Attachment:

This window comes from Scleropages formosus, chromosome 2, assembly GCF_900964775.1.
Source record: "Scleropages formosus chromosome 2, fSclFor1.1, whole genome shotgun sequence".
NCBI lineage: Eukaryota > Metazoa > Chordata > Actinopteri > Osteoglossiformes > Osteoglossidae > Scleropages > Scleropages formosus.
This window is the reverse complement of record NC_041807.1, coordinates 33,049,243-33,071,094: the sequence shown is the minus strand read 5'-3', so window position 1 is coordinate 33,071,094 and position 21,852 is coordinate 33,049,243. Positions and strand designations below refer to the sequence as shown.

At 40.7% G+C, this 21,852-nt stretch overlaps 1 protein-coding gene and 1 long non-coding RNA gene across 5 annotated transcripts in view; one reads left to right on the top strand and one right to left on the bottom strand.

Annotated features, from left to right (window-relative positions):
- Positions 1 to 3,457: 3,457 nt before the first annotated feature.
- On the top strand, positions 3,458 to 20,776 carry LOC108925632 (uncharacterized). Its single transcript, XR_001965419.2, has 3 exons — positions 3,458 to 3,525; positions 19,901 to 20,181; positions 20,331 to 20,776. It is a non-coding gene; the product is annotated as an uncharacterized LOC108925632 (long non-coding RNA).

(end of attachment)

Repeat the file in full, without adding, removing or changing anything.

This window comes from Scleropages formosus, chromosome 2, assembly GCF_900964775.1.
Source record: "Scleropages formosus chromosome 2, fSclFor1.1, whole genome shotgun sequence".
NCBI lineage: Eukaryota > Metazoa > Chordata > Actinopteri > Osteoglossiformes > Osteoglossidae > Scleropages > Scleropages formosus.
This window is the reverse complement of record NC_041807.1, coordinates 33,049,243-33,071,094: the sequence shown is the minus strand read 5'-3', so window position 1 is coordinate 33,071,094 and position 21,852 is coordinate 33,049,243. Positions and strand designations below refer to the sequence as shown.

At 40.7% G+C, this 21,852-nt stretch overlaps 1 protein-coding gene and 1 long non-coding RNA gene across 5 annotated transcripts in view; one reads left to right on the top strand and one right to left on the bottom strand.

Annotated features, from left to right (window-relative positions):
- Positions 1 to 3,457: 3,457 nt before the first annotated feature.
- On the top strand, positions 3,458 to 20,776 carry LOC108925632 (uncharacterized). Its single transcript, XR_001965419.2, has 3 exons — positions 3,458 to 3,525; positions 19,901 to 20,181; positions 20,331 to 20,776. It is a non-coding gene; the product is annotated as an uncharacterized LOC108925632 (long non-coding RNA).